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Revealed: Buckinghamshire County Council's £27million bill for taxis for school pupils
COUNCIL chiefs have spent nearly £27m of taxpayers' money over four years paying for taxis for pupils to go to school, the Bucks Free Press can reveal.
By law, Buckinghamshire County Council has to transport the children, most of whom have special educational needs.
The Freedom of Information statistics, obtained by the BFP, show that at least £6m was spent taking pupils to the schools by taxi in each of the last four years.
The highest was £6,970,293 in 2009/10, with a total of £26.68m.
While the majority of the 8,357 pupils had special educational needs, nearly a quarter did not.
The figures are revealed at the same time that many free school bus passes are axed, as education chiefs aim to save £1.4m per year.
Council chiefs defended the payments at a time of cuts, saying they do not make the law.
Authorities have statutory obligations to provide children, aged five to 16, with free transport if they are going to their nearest school and it is over two or three miles away, depending on age.
Any child with special educational needs is entitled to free transport, regardless of distance, as are disabled youngsters and children with no safe walking route.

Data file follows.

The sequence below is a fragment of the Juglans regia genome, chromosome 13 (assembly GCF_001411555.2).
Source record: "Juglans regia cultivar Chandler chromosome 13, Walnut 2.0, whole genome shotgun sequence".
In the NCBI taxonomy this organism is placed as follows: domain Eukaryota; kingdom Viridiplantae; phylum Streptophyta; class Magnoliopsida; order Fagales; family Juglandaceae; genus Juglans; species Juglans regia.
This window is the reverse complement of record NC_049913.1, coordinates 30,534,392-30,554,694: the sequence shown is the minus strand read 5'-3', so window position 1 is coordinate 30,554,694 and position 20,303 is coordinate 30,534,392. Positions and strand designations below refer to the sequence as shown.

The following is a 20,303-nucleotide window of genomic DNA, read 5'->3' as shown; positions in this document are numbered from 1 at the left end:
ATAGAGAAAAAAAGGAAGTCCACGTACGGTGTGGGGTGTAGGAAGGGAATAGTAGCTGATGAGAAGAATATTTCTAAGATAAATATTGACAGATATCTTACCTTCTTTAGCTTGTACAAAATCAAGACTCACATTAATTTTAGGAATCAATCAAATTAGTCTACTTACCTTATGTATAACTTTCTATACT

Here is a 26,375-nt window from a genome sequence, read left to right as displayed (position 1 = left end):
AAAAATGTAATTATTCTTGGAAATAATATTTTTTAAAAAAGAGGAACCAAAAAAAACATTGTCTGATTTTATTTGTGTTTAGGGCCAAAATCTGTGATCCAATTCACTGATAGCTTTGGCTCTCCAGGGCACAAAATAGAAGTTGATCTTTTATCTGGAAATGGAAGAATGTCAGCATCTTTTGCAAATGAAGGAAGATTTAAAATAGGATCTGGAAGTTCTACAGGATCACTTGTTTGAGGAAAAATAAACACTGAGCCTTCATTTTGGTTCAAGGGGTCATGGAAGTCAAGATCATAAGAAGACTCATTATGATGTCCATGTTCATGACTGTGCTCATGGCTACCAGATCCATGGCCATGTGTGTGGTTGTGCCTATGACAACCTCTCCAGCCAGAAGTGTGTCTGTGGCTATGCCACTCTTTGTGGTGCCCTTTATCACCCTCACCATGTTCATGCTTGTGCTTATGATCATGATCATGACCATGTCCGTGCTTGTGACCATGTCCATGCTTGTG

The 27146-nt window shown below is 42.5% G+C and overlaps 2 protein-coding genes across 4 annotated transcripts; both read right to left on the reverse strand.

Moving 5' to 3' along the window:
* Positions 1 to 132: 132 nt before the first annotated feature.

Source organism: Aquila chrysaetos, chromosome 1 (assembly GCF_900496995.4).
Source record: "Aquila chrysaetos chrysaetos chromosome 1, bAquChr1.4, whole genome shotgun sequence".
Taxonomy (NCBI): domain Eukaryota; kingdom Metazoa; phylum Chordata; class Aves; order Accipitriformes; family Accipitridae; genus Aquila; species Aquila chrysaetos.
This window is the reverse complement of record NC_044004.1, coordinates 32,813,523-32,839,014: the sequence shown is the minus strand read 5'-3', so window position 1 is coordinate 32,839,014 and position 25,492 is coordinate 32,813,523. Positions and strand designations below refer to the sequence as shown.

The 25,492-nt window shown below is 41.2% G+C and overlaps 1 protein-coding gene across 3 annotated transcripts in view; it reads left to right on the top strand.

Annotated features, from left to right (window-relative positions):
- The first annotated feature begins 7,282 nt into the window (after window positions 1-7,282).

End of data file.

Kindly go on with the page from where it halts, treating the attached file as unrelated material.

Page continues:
BCC said there was not a more efficient way these children could be transported at a lower cost to the taxpayer.
A BCC statement read: “We constantly review the use of taxis and have made significant savings already by reducing the number of taxis we do use.
“We have a statutory duty to provide transport to specific pupils and in a small percentage of cases a taxi is the most appropriate and most cost effective means of providing that transport.
“We have considered taxis taking pupils to the nearest bus stop but this does not save money because we have to pay for the round trip of the taxi, not just the two miles to the bus stop.”
Wycombe MP Steve Baker said he will write to BCC Leader Martin on the issue.
He said: “It's an astonishing expense. I'm sure that hard pressed families will want to know what the council and Bucks MPs can do to make sure the right balance is struck.”
He said the figures showed how great the burden on the council is, adding many of the statutory regulations imposed by Westminster need to be reviewed.
But he added: “All hard working parents who are struggling at the moment will want to be assured that this money on the taxis has been wisely and appropriately spent.
“The money has, after all, been taken from hard working families who at the moment I'm sure would have other purposes for spending their money for their own children.”
Emma Boon, Taxpayers' Alliance spokesman, said: “Local authorities have to find ways to save money in the coming years.
"Some taxi journeys will be for children with special educational needs or children with exceptional circumstances, but that shouldn’t stop councils from ensuring value for taxpayers’ money from the overall bill.”